My newsletter subscribers know that my mother, Ruth Roback, died last Saturday. Many of my subscribers sent me kind notes, assuring me of their prayers. I want all of you to know that your prayers mean a great deal to me. I also want you to know that my mother's funeral proved to be a time of grace for my family, as the time of death so often can be.
All my surviving brothers and sisters came home to Ohio for the funeral. My brother Jerry came in from Tacoma; my sister Joan came in from Denver. And I of course, came in from San Diego with my husband and two children. My brother John and sister Judy both live in the Columbus area. Because I am the only practicing Catholic of my generation, I had the privelege of making the arrangements for the viewing and the funeral Mass. I had some trepidation about it: fear that the priest might say something stupid that would offend the family and drive people even farther away from the Church than they already are.
In the event, I had nothing to worry about. The parish priest at our home parish, St. Michael's, was very kind, but he had come to the parish long after most of my family had gone. My parents had been founding members of St. Michael's, but my mom had been a lapsed Catholic for many years, and had been in a nursing home for the last few years. I requested that Msgr. John Cody come to St. Michael's for the funeral. Msgr. Cody went to grade school at St. Mikes, and high school, with my two older brothers. Fr. Cody had come into my mind a few years ago, when he showed up at the funeral for my oldest brother.
Msgr. Cody gave the homily at my mom's funeral. It was a wonderful tribute, not only to my mother, but also to my dad, who died in 1993. All of my siblings were very touched by his memories of our parents, and his obvious affection for them. We all agreed that it was beautiful to hear him refer to "Jim and Ruth," as we have not heard them spoken of together in a long while. And besides, Jim and Ruth are now reunited.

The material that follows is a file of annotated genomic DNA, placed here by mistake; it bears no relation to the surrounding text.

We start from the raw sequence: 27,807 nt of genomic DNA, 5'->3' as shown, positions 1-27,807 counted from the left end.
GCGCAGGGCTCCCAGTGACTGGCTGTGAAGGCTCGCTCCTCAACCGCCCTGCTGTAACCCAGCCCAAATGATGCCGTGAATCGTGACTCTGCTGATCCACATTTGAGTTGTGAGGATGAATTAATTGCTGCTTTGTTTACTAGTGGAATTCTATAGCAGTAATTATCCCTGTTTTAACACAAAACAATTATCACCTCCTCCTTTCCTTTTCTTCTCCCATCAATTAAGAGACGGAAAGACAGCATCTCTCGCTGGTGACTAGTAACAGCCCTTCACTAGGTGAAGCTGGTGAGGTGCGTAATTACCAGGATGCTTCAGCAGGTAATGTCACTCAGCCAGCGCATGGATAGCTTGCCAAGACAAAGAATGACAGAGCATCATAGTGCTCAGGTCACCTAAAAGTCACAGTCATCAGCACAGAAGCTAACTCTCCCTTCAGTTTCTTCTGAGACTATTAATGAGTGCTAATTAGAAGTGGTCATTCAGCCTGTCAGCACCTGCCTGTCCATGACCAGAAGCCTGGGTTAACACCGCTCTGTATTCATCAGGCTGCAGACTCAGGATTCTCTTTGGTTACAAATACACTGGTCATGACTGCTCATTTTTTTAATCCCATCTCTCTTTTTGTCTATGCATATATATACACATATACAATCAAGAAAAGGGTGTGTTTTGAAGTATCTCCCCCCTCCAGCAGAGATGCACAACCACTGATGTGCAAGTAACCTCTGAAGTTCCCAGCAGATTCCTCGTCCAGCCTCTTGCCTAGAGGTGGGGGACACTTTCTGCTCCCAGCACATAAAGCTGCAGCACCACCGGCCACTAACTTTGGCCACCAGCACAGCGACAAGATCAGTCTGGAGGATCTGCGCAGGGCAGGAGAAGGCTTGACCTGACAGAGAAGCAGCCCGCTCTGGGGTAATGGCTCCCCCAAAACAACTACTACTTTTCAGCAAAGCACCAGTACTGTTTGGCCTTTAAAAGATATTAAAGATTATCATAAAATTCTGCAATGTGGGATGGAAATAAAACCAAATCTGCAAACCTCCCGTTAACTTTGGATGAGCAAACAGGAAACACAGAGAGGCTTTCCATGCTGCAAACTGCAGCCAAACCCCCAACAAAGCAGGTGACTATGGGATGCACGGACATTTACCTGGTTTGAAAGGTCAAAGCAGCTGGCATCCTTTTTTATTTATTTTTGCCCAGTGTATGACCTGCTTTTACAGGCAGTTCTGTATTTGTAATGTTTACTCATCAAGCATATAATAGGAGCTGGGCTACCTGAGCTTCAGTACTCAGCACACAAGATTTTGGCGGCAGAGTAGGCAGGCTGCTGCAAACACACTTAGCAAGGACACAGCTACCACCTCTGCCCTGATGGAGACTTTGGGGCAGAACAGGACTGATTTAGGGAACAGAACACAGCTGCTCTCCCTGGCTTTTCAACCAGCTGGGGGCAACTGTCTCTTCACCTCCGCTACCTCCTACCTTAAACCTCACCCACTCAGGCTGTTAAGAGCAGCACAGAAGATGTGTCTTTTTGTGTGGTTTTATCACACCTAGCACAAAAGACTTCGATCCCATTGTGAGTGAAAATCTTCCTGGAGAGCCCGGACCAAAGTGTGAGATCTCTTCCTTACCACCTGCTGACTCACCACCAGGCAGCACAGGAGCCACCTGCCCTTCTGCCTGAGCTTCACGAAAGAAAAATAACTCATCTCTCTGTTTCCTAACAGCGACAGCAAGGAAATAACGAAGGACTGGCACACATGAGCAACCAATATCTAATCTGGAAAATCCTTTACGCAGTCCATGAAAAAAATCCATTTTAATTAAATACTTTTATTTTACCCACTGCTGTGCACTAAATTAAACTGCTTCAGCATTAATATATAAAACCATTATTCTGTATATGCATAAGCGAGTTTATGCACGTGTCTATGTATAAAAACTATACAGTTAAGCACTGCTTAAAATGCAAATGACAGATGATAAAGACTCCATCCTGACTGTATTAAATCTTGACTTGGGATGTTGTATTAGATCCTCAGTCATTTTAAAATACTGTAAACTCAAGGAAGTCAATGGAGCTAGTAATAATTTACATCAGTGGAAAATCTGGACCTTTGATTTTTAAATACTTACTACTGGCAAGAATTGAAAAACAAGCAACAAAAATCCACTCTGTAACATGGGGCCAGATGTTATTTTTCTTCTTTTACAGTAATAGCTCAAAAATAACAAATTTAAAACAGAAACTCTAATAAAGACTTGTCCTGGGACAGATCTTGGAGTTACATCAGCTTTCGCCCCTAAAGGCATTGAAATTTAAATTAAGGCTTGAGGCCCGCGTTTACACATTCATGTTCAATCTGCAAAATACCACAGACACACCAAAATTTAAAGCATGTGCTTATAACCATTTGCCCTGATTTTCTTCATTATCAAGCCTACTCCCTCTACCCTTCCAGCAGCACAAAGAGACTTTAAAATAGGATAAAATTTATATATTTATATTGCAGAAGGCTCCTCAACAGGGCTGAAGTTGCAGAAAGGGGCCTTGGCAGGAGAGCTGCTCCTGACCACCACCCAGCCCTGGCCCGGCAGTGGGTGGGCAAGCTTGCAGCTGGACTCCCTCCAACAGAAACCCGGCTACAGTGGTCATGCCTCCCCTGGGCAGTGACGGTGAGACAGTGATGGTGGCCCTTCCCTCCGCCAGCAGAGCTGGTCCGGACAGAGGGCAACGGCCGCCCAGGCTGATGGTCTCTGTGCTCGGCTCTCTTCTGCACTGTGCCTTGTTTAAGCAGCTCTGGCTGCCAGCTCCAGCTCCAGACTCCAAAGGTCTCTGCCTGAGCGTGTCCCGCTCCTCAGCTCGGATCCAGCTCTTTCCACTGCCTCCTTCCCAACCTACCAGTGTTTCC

I thank all of you for your prayers. I imagine they had something to do with all this.
Sunday, April 27, 2008
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Thanks for sharing that. I know that tears can be both painful and healing, and I hope you have experienced a little bit of both.
C.S. Lewis once wrote that true joy had very little to do with happiness except for this--once you felt it, you knew you wanted to feel it again. Joy, really, is contact with God. With knowing that you're not alone. And ironically, it's often in grief that we most encounter it.
So I hope that you had some joyful grief, if that makes any sense. And I hope that soon you will be able to think of both "Jim and Ruth" with smiles, and not just with tears.
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